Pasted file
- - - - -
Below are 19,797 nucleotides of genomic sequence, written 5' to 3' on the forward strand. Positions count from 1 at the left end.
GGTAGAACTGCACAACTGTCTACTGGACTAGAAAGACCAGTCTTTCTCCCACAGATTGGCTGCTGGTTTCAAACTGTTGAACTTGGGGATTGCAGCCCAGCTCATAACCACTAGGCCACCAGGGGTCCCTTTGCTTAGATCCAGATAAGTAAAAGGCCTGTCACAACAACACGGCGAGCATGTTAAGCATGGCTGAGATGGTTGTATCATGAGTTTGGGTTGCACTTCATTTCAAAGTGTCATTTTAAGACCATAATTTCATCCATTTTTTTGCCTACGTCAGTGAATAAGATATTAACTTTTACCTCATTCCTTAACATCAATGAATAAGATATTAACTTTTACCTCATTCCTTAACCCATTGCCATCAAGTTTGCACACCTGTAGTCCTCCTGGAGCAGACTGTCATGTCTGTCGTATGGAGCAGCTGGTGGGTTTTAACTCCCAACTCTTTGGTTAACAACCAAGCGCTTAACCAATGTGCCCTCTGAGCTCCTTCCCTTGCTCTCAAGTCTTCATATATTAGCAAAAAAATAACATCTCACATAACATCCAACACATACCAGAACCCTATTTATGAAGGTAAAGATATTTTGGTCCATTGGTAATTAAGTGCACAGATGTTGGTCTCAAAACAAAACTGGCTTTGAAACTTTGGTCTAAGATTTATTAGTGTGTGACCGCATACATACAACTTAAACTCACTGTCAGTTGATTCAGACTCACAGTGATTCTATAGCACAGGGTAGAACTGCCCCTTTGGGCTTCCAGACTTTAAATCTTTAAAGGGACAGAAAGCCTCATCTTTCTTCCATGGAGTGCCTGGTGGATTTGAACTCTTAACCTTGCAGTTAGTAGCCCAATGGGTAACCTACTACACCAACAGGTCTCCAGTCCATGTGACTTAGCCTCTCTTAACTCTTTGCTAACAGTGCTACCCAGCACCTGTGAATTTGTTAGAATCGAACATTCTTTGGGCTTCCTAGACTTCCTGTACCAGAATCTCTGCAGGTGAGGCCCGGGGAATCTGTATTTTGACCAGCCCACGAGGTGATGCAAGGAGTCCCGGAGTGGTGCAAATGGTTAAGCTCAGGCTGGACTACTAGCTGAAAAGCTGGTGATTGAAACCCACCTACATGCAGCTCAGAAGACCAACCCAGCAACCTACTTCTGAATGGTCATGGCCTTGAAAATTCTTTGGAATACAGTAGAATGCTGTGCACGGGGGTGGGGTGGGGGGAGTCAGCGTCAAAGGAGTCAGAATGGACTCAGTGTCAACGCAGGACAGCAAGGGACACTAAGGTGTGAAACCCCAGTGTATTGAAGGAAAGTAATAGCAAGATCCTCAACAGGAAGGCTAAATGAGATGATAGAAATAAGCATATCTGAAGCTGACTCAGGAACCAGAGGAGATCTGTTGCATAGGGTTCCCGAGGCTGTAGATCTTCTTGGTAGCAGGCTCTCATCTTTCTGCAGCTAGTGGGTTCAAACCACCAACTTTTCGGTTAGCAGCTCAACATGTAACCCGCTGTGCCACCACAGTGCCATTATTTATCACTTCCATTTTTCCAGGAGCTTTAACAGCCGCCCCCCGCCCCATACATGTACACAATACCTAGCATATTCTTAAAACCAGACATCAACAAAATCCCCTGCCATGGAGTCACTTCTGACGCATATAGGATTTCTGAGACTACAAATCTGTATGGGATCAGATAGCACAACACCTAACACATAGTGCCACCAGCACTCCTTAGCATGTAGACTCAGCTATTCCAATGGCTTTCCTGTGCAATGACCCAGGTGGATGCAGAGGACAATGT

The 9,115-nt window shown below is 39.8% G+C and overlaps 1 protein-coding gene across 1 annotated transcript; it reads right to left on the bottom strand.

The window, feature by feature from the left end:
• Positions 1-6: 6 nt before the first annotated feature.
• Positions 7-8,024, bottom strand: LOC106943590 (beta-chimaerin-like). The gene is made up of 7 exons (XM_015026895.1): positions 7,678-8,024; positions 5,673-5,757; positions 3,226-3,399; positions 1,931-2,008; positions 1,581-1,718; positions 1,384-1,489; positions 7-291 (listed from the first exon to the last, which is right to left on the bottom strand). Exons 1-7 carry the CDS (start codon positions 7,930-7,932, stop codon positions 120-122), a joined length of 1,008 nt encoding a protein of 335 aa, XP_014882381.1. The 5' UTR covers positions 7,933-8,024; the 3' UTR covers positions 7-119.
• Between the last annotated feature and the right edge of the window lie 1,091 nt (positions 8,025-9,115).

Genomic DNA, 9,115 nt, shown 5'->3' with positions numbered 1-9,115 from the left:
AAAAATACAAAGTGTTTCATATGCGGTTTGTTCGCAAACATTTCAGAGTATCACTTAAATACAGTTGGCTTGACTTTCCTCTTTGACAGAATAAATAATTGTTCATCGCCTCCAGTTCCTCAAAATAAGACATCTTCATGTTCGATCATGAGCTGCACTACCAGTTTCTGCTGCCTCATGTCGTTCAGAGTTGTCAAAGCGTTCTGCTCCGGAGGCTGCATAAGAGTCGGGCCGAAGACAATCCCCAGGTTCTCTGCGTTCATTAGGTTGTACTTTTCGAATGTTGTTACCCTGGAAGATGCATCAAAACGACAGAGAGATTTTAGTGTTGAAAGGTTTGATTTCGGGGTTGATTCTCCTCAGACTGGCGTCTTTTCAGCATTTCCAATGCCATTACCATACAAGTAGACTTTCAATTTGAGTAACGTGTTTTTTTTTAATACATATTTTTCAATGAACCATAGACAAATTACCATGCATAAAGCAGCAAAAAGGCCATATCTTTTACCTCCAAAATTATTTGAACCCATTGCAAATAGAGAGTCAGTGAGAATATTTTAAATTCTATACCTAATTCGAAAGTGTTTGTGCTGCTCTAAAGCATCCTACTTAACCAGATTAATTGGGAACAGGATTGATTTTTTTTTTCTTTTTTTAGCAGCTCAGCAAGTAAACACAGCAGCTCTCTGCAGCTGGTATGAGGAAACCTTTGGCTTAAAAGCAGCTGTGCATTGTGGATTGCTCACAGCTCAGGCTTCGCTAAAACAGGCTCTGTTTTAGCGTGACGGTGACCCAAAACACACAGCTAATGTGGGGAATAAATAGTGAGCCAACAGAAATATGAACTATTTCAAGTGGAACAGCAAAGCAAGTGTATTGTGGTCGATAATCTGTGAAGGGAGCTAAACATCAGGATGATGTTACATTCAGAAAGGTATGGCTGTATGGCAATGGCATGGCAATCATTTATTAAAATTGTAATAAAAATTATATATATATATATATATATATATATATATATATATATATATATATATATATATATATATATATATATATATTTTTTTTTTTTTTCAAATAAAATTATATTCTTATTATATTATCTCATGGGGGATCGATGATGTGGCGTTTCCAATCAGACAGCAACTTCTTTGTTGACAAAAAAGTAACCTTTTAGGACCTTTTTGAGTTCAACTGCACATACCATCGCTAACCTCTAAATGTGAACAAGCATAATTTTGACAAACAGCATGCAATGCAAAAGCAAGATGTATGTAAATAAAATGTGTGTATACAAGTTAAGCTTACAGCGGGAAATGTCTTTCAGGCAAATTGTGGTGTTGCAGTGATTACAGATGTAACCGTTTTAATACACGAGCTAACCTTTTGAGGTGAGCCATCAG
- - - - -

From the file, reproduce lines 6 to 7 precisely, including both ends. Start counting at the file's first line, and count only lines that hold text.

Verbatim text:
• Positions 7-8,024, bottom strand: LOC106943590 (beta-chimaerin-like). The gene is made up of 7 exons (XM_015026895.1): positions 7,678-8,024; positions 5,673-5,757; positions 3,226-3,399; positions 1,931-2,008; positions 1,581-1,718; positions 1,384-1,489; positions 7-291 (listed from the first exon to the last, which is right to left on the bottom strand). Exons 1-7 carry the CDS (start codon positions 7,930-7,932, stop codon positions 120-122), a joined length of 1,008 nt encoding a protein of 335 aa, XP_014882381.1. The 5' UTR covers positions 7,933-8,024; the 3' UTR covers positions 7-119.
• Between the last annotated feature and the right edge of the window lie 1,091 nt (positions 8,025-9,115).